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Gloomy is the Greek land of Hades, dark dwelling of the images of departed mortals, where the shades carry at once their living features and their dying wounds, and glide and cluster and whisper, and lead the shadow of a life. Like the savage hunter on his ghostly prairie, the great Orion still bears his brazen mace, still chases over the meadows of asphodel the flying beasts he slew of yore in the lonely mountains. Like the rude African of to-day, the swiftfooted Achilles scorns such poor, thin, shadowy life ; rather would he serve a mean man upon earth than be lord of all the dead.

"Truly, oxen and goodly sheep may be takon for booty,
Tripods, too, may be bought, and the yellow beauty of horses;
But from the fence of the teeth when once the soul is departed,
Never cometh it back, regained by plunder or purchase." 1

Where and what was Sheol, the dwelling of the ancient Jewish dead? Though its description is so suggested by the dark, quiet, inevitable cavern-tomb, that the two conceptions melt together in Hebrew poetic phrase, nevertheless Sheol is not a mere general term for burial-places. Nations to whom the idea of a subterranean region of departed spirits was a familiar thought, with familiar words to express it, quite naturally use these words in Biblical translation as the equivalents of Sheol. To the Greek Septuagint, Sheol was Hades, and for this the Coptic translators had their long-inherited Egyptian name of Amenti, while the Vulgate renders it as In/emus, the lower regions. The Gothic Ulfilas, translating the Hades of the New Testament, could use Halja in its old German sense of the dim shadowy home of the dead below the earth; and the corresponding word Hell, if this its earlier sense be borne in mind, fairly translates Sheol and Hades in the English version of the Old and New Testament, though the word has become misleading to uneducated ears by being used also in the sense of Gehenna, the place of torment. The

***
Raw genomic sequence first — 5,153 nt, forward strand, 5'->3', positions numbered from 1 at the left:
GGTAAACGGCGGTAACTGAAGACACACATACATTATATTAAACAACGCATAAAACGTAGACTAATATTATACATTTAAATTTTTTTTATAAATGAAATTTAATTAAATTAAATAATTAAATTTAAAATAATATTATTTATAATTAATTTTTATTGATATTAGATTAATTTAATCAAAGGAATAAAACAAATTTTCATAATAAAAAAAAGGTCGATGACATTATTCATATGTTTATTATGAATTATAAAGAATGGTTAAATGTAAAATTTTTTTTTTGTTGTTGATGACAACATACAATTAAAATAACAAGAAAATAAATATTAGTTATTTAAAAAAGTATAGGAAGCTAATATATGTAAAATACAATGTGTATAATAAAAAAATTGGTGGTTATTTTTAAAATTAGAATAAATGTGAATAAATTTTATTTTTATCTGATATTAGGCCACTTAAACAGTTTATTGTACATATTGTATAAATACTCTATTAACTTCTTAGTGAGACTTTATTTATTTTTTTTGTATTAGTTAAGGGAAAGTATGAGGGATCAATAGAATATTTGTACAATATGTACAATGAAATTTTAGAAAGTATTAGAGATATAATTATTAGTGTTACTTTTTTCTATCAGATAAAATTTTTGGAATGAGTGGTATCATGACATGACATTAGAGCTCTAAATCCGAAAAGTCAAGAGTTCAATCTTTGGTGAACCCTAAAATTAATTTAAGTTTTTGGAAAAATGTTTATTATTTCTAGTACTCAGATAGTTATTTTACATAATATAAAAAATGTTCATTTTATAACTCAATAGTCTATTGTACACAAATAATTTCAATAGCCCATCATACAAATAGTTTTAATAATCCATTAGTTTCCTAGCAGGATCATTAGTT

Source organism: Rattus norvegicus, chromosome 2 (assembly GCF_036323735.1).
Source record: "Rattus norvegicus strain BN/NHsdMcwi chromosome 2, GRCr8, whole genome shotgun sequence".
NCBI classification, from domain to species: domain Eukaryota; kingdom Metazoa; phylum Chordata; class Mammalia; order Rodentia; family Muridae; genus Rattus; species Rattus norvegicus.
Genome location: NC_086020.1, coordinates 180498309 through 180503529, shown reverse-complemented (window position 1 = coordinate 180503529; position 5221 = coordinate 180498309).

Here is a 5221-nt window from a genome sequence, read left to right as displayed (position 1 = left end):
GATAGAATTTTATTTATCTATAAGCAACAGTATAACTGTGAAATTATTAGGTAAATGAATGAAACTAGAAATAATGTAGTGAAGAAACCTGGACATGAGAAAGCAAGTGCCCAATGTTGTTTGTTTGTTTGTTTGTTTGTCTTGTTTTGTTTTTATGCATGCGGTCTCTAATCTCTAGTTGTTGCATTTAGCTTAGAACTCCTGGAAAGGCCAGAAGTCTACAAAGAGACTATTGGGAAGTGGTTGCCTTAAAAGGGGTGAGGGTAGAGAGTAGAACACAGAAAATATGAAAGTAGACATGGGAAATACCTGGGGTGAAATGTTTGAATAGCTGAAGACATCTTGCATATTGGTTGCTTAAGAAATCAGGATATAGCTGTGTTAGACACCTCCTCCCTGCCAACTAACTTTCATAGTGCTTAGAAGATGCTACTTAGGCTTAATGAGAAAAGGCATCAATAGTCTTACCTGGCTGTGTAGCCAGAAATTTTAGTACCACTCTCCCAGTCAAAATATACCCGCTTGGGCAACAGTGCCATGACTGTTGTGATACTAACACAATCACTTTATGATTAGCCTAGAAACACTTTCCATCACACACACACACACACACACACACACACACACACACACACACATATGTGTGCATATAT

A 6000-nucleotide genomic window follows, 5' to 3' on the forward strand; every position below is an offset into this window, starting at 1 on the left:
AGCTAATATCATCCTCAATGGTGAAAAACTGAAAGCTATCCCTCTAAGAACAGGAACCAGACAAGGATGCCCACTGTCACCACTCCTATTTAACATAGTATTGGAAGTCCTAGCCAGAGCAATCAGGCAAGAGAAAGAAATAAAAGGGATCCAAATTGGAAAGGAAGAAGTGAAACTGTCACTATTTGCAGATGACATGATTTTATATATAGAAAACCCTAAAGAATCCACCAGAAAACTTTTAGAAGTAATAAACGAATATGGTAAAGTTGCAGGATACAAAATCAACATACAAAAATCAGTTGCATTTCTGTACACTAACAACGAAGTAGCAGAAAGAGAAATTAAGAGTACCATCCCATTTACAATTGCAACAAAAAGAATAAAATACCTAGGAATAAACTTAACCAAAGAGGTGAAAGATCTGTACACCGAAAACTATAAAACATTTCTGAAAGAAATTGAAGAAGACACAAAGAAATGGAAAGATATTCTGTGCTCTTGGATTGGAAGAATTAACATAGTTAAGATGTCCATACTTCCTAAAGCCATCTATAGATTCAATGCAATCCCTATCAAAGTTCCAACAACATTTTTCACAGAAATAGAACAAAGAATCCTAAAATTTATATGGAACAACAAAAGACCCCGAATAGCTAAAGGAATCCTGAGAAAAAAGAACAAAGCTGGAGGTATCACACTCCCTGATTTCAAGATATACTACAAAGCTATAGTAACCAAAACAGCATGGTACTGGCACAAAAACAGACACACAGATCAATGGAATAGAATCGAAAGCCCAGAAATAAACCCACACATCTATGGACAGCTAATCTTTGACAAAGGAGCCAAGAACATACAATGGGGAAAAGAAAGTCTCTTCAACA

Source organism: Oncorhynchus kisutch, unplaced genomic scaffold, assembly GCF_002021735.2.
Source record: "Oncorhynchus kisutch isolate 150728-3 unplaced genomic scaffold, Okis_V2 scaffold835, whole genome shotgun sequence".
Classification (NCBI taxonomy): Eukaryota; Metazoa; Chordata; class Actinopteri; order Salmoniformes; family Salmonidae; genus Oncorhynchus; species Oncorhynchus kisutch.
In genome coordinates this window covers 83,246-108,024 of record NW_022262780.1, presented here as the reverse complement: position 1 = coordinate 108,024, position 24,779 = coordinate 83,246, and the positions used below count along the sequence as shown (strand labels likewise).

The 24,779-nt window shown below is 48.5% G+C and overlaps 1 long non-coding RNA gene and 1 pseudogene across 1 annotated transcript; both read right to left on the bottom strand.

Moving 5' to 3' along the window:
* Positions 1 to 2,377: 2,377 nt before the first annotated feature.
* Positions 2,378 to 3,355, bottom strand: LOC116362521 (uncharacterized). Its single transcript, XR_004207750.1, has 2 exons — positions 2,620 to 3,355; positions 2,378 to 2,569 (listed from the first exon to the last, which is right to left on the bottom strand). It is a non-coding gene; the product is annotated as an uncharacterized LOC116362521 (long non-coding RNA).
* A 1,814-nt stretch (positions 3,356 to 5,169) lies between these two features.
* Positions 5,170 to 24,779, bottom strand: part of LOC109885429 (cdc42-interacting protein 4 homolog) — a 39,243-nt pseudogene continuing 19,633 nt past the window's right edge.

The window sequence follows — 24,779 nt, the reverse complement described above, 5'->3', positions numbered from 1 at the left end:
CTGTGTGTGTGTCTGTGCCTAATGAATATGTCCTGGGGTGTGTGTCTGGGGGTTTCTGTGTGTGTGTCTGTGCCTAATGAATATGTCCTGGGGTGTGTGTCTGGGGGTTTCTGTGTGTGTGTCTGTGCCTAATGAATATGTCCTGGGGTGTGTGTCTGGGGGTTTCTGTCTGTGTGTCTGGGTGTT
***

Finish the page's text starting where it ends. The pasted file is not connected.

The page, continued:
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early Hebrew historians and prophets, holding out neither the hope of everlasting glory nor the fear of everlasting agony as guiding motives for man's present life, lay down little direct doctrine of a future state, yet their incidental mentions justify the translators who regard Sheol as Hades. Sheol is a special locality where dead men go to their dead ancestors: "And Isaac gave up the ghost, and died, and was gathered unto his people .... and his sons Esau and Jacob buried him." Abraham, though not even buried in the land of his forefathers, is thus " gathered unto his people; " and Jacob has no thought of his body being laid with Joseph's body, torn by wild beasts in the wilderness, when he says, " I shall go down to my son mourning to Sheol" (" (Is abov " in the LXX., " epeset eamenti" in the Coptic, " in internum " in the Vulgate). Sheol (blSJP from bstr1) is, as its name implies, a cavernous recess, yet it is no mere surface-grave or tomb, but an under-world of awful depth : "High as Heaven, what doest thou? deeper than Sheol, what knowest thou?" "Though they dig into Sheol, thence shall mine hand take them; though they climb up to Heaven, thence will I bring them down." Thither Jew and Gentile go down: "Whatman liveth, and shall not see death? shall he deliver his soul from the hand of Sheol?" Asshur and all her company, Elam and all her multitude, the mighty fallen of the uncircumcised, lie there. The great king of Babylon must go down:—